Mummy fictions in the 19th century mostly focused on romantic conquest of the mummy, but there was an element of horror in them too; in these fictions (including ones by Bram Stoker and Arthur Conan Doyle, among others) we see a lot of fear & anxiety about the mystical powers of the mummy, which I’m pretty sure comes from Englishmen feeling vaguely guilty about having dead people in their houses. (Not guilty enough to put them back, though!) EDIT: if you’re wondering where, specifically, the idea of mummies walking is from, it’s from these stories.

As mummy romance fell out of vogue, the accompanying horror element stayed. When the tomb of Tutankhamun was opened in 1922 and a series of unfortunate events conspired to make people believe in a curse, Western anxieties about the mummy skyrocketed, and birthed the mummy-horror tradition we see today.

Of course, all of this history IS absolutely rooted in racism and exotification; as I said in my thesis: 

It is tempting to dismiss the use and abuse of mummified bodies as a quirk of history, an unusual and unrepeatable phase of Western culture. However, to do so would be to dismiss years of imperialism, of colonialist thought, in which people of “the Orient” - a category in which Egypt was definitively included - existed in the Western imagination as curios, commodities, and curiosities, not as human beings.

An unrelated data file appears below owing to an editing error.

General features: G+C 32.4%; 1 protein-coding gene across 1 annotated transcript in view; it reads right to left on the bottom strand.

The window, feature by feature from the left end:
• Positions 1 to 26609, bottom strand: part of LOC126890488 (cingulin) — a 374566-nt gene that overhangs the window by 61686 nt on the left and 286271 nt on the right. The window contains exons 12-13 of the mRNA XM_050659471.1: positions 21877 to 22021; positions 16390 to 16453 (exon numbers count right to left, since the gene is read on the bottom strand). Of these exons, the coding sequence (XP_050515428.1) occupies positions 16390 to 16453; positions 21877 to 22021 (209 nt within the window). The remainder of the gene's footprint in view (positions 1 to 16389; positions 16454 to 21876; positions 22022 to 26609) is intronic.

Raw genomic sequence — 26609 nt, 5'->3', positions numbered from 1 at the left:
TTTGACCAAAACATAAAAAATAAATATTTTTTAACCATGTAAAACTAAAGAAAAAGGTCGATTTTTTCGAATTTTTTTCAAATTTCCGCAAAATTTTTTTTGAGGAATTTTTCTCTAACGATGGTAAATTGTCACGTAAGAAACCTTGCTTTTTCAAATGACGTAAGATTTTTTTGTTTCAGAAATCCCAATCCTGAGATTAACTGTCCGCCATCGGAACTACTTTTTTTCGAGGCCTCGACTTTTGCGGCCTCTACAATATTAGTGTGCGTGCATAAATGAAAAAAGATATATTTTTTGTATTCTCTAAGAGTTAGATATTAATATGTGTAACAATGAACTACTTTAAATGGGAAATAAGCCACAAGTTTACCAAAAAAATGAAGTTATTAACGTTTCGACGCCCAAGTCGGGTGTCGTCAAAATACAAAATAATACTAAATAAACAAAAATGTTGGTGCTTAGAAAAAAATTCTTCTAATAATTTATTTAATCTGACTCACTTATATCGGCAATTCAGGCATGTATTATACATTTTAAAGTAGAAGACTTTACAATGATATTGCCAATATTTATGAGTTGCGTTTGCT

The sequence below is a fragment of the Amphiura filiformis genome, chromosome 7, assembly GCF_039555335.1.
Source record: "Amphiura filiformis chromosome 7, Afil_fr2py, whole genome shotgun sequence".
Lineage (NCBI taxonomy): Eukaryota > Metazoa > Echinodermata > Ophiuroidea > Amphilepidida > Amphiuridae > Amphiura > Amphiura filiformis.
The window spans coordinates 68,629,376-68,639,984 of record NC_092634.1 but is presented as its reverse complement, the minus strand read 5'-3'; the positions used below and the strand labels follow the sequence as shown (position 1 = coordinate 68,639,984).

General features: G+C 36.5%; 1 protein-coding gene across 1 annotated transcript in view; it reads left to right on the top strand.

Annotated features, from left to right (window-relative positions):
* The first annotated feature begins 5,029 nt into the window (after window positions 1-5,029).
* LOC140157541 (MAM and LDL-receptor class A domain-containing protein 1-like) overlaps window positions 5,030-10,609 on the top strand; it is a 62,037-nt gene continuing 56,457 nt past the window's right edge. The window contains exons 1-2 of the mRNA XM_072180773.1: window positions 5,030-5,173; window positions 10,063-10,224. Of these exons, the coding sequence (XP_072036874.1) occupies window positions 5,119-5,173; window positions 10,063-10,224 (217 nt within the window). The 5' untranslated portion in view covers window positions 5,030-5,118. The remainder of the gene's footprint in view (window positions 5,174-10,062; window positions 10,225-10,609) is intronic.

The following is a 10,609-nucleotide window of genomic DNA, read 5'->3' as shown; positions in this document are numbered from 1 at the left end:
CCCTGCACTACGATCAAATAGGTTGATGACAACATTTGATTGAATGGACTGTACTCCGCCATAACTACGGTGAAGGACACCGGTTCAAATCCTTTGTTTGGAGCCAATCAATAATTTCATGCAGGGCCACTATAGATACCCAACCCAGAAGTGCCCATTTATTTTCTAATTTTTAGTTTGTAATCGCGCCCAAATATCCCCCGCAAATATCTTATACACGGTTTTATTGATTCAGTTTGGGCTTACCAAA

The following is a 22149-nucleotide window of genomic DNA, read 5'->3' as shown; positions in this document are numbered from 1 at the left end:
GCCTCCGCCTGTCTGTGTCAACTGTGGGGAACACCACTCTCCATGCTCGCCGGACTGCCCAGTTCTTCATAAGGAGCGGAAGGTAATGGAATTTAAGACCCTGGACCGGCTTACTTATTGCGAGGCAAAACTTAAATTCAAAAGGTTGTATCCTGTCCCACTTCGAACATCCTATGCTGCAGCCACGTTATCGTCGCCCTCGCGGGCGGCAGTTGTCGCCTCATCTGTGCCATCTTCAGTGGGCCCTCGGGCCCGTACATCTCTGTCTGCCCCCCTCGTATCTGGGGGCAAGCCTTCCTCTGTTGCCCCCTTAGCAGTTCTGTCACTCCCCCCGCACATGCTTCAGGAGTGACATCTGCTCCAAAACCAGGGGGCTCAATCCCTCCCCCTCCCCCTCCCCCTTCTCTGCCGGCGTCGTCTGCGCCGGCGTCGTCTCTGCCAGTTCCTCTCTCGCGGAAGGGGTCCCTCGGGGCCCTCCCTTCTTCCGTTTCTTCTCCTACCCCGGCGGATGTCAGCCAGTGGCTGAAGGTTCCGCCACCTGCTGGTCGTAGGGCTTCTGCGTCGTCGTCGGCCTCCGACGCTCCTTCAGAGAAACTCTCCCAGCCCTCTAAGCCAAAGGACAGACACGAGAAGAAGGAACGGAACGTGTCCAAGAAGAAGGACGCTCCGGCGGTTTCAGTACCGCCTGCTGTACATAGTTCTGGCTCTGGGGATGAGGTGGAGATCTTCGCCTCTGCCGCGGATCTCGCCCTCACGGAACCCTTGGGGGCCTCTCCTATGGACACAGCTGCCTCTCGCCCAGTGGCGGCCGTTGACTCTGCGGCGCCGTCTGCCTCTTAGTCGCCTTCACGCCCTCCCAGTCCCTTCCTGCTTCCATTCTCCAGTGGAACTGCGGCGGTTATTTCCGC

This concludes the super long answer that no one asked for or wanted. If you take away anything from this, I hope it’s that if you’re European, your great-great-great grandfather was probably a cannibal and your great-grandma was probably into mummy porn. Sweet dreams!

In elementary school, I had a book for children that was titled something like “101 Fun Facts About Mummies”, and one of the “fun facts” was the whole bit about grinding up exhumed mummies to be used as medicine (amongst other things).

intersectionalfeminism101:

It’s important to be able to spot when certain phrases are silencing tactics. The concept of compromise can be used to make minorities look irrational, as if their demands to be treated respectfully are complicated and difficult to agree to.

Such tactics that evoke the same type of doubt in a minority’s claims :

  • Gaslighting. Simple phrases such as “but I’ve never seen that happen,” or “that’s never happened to me” are meant to counter the oppressed’s credibility and make them seem unreliable.
  • Demanding sources for lived experiences. Sometimes it isn’t enough to the oppressors that a person testifies to living through horrible injustices. Facts are demanded to support the oppressed’s experiences, which are dismissed as “anecdotal evidence.” Which leads to the next point: